Jerusalem Artichoke - Helianthus tuberosus

Family: Asteraceae (Aster family) [E-flora]

[Brucher UPNO]

 

[E-flora]


Description

"Helianthus tuberosus is a PERENNIAL growing to 2.4 m (7ft) by 0.6 m (2ft in) at a fast rate.
It is hardy to zone (UK) 4 and is not frost tender. It is in flower in October, and the seeds ripen in November. The species is hermaphrodite (has both male and female organs) and is pollinated by Bees, flies.
Suitable for: light (sandy), medium (loamy) and heavy (clay) soils, prefers well-drained soil and can grow in nutritionally poor soil. Suitable pH: acid, neutral and basic (alkaline) soils. It cannot grow in the shade. It prefers dry or moist soil. The plant can tolerates strong winds but not maritime exposure." [PFAF]

Habitat/Range: "Eastern N. America - Nova Scotia to Minnesota and Kansas. Occasionally naturalized in Britain." [PFAF] "native in rich bottomlands and along streams, disturbed areas". [Weakley FSMAS]

Origin Status: Exotic [E-flora]

"Look-Alikes: These plants look like sunflowers, but have many small flowers rather than singular large ones. The fleshy, tuberlike roots can be dug up to confirm identification" [Lincoff TJF]

"There are five basic tuber types and a wide range of skin colors, from pure white, to red, purple, even brown. There are also discernible differences in flavor, but nearly all of the known varieties share in common a strong resemblance to the flavor of cooked artichokes, hence the name" [Katz EFC]


Edible Uses

"Tubers - raw or cooked[2, 46, 61, 95]. The tuber develops a pleasant sweetness during the winter, especially if subjected to frosts, and is then reasonably acceptable raw[K]. Otherwise it is generally best cooked, and can be used in all the ways that potatoes are used[K]."[PFAF] "Tubers palatable when cooked. The tubers (borne at the tip of horizontal rootstocks) are in the wild plant but an inch or two in diameter, but in cultivation they may be much large, as well as better flavored. They reach their maximum development in the autumn, when they may be taken up and stored in pits for winter use; or, since frost does not injure them, they may be left in the ground all winter, and dug in the spring." [Saunders] Cooked [Crawford FFFG] Raw or Cooked [ETWP] Edible [HuronSmith Zuni]

Flowers: "Flower reported edible" [EMNMPV.7]

Stalks (as source of inulin): "Jerusalem artichoke can also be used as a perennial sugar (fructose) crop by only harvesting the stalks for many years around the flowering time before the carbohydrate translocation to the tubers occurs (D’egidio et al. 1998). The possibility of exploiting the stalk of the plant, instead of the tuber, as a source of sugar was reported by Caserta and Cervigni (1991) using a late hybrid characterised by well-developed stalks and low production of tubers on marginal land. Glucosefree fructose production from Jerusalem artichoke inulin was achieved using recombinant inulinase-secreting strain of Saccharomyces cerevisiae in a one-step fermentation (Yu et al. 2011)." [EMNMPV.9]

Other Uses

Medicinal Uses


PFAF User Comments


Phytochemistry

"Fructans can be used in the food industry and in several nonfood industrial and medical applications, and Jerusalem artichoke accumulates fructans as storage reserves and is widely appreciated for its high fructans yield with low input techniques (Monti et al. 2005)." [EMNMPV.9] "Insulin as fructosan obtained commercially from Jerusalem artichoke tubers, Helianthus tuberosus, family Compositae or raw chicory is the best known prebiotics. Fructo-oligosaccharides (FOS) are increasingly used in food supplements and can have more long-lasting effect as they encourage the growth of Bifidobacteria already present in the gut. At least, 10 g FOS is needed daily." [Shah TPP]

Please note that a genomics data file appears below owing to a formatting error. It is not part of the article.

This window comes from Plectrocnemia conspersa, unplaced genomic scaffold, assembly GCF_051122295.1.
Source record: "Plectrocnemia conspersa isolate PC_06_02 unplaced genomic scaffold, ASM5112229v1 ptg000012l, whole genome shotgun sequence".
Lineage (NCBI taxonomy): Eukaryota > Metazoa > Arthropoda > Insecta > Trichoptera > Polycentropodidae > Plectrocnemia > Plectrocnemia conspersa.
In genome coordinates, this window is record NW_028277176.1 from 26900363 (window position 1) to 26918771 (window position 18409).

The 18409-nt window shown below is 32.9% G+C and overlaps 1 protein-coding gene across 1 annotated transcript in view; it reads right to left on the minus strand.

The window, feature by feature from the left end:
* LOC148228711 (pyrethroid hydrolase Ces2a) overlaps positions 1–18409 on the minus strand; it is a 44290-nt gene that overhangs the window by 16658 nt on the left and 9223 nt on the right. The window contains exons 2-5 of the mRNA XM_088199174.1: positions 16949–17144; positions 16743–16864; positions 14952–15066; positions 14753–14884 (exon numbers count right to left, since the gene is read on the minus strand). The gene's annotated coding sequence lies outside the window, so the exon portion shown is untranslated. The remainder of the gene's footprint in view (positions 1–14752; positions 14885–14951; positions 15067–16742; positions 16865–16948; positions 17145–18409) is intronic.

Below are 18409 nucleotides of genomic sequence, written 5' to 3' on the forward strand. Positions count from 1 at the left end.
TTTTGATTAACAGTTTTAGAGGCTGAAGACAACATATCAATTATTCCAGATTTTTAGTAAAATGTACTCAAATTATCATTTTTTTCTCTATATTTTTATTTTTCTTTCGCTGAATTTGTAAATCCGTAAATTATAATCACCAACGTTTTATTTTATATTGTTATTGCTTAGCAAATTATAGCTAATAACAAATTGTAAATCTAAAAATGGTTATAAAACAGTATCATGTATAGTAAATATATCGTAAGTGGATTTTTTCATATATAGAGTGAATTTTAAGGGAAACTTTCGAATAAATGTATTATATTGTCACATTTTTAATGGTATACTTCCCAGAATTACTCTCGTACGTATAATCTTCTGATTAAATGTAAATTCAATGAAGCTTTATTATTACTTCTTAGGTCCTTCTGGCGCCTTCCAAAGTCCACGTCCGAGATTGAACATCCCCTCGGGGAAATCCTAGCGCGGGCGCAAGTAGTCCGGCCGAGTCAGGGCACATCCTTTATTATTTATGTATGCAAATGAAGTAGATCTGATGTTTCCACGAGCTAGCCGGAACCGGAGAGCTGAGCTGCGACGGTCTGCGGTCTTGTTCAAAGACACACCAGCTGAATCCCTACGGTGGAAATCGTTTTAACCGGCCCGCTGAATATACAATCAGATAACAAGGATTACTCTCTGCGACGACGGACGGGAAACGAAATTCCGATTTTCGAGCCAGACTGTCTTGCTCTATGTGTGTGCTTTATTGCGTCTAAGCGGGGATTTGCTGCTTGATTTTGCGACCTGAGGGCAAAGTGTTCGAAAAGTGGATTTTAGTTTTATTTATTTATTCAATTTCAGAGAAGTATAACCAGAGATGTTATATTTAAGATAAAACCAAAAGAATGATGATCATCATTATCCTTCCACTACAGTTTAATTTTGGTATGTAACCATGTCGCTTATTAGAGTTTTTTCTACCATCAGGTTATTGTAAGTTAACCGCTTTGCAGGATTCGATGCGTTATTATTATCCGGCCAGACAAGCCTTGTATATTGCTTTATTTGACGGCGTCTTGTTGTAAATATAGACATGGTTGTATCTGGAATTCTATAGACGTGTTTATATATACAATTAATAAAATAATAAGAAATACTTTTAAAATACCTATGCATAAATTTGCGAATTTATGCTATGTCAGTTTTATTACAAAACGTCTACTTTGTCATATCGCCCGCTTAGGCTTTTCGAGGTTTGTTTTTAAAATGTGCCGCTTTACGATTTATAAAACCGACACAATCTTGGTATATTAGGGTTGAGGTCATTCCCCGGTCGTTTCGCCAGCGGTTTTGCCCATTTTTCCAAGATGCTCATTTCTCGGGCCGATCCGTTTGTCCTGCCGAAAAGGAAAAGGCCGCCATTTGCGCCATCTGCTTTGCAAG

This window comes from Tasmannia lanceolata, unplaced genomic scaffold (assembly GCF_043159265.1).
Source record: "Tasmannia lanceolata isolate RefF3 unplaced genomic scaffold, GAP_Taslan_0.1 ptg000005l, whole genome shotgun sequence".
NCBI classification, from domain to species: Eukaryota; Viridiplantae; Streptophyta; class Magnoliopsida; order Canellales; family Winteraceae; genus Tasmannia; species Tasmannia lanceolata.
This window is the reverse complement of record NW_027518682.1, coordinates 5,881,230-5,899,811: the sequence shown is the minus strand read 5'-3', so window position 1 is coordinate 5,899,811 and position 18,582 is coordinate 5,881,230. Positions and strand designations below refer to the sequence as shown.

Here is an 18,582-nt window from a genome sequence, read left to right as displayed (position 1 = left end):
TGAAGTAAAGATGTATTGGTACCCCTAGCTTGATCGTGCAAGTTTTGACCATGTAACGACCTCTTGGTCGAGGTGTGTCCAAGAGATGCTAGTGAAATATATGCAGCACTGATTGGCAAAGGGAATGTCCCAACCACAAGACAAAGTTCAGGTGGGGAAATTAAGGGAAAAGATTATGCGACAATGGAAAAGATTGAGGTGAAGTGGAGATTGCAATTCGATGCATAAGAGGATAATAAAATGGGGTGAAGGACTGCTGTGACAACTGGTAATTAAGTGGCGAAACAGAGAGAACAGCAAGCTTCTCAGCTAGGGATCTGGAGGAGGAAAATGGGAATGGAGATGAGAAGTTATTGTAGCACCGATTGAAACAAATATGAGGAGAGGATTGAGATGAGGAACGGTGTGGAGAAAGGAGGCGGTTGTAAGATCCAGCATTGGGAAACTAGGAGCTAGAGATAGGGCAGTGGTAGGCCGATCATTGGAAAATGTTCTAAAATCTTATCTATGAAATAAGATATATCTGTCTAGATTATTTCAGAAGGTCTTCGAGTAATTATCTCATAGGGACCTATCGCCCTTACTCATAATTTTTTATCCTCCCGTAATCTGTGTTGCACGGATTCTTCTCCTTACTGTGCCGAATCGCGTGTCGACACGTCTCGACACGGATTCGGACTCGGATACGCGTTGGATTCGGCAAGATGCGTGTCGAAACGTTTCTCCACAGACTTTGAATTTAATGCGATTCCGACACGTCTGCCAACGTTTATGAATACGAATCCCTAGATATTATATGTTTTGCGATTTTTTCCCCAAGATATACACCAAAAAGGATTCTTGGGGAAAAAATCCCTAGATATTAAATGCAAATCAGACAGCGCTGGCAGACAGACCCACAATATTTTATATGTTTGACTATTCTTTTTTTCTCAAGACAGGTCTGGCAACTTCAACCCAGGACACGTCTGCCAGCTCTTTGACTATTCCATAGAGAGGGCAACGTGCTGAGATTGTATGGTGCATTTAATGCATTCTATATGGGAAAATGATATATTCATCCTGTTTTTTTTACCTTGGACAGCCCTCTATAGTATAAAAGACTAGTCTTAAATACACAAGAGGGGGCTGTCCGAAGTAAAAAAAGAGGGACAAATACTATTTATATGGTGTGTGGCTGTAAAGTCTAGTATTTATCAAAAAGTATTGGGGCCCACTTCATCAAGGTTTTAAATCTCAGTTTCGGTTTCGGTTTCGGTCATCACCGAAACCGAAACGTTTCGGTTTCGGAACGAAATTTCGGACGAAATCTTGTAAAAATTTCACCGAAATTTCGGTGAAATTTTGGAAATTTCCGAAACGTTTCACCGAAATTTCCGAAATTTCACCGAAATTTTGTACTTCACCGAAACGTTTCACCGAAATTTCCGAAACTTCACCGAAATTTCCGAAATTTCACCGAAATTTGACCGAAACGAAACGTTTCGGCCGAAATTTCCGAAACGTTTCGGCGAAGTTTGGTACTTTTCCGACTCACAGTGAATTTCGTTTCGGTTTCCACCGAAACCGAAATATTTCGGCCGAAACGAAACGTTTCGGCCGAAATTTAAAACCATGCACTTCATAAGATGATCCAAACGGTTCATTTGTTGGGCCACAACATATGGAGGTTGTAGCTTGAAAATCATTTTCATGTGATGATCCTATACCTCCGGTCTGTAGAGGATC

"It is interesting that in the shoots of temperate-zone grasses and in the tubers of Jerusalem artichoke (Helianthus tuberosus), fructan synthesis accelerates under the low-temperature conditions of autumn. Then, the stored fructans become hydrolyzed through the action of fructan hydrolase in the spring, when temperatures warm and shoot and root growth begins. This appears to provide the plant with a source of energy for a head start on growth in the early spring." [T&F NPP]

Lectins: "Marcusson-Begun (1926) investigated the agglutinating principle of potato tubers and von Eisler and von Portheim (1926) found a hemagglutinin in tubers of a member of the Compositae (Asteraceae) family, Helianthus tuberosus" [Liener Lectins]


Pharmacology

Antioxidant: "Tuber peel of tubers were found to contain relatively high levels of total phenolics (39–129 mg GAE/100 g FW) and exhibited high antioxidant capacity (98–296 mg ascorbic acid equivalents/100 g) (Seljåsen and Slimestad 2007). The level of total phenols was correlated to the antioxidant capacity. The flesh of tubers contained very low levels of phenols..." [EMNMPV.9]

Prebiotic/probiotic/synbiotic: "Studies with rats and in-vitro studies with bacteria isolated from the large intestine of man showed that inulin (a prebiotic) was almost completely metabolised in the large intestine where it provided a selective growth substrate for bifidobacteria (Hidaka et al. 1986; Wang and Gibson 1993)....Studies showed that Lactobacillus strains could be used for the fermentation of Jerusalem artichoke tuber juice (rich in the prebiotic inulin), which in fermented form could be used alone or mixed with other raw food material, as a new synbiotic functional food (Zalán et al. 2011)." [EMNMPV.9]

Antifungal: "The ethyl acetate leaf extract exerted the highest antifungal activity, with inhibitory rates of 77.91 %, 100 and 100 % against plant pathogens Rhizoctonia solani, Alternaria solani and Botrytis cinerea, respectively, at a concentration of 20 mg/ mL (Liu et al. 2007)." [EMNMPV.9]

Diuretic: "It has also been used as a diuretic according to Nickell.112" [HuronSmith Zuni]


Nutritional Information

"Cakes made with 5–10 % Jerusalem artichoke tuber powder (JAP) contained 10.4 and 23.7 mg inulin/g dm, respectively (Celik et al. 2013)." [EMNMPV.9] "This polyfructosan makes up more than 50% of the dry weight of the tubers (Akazawa, 1976)." [Seiger PSM]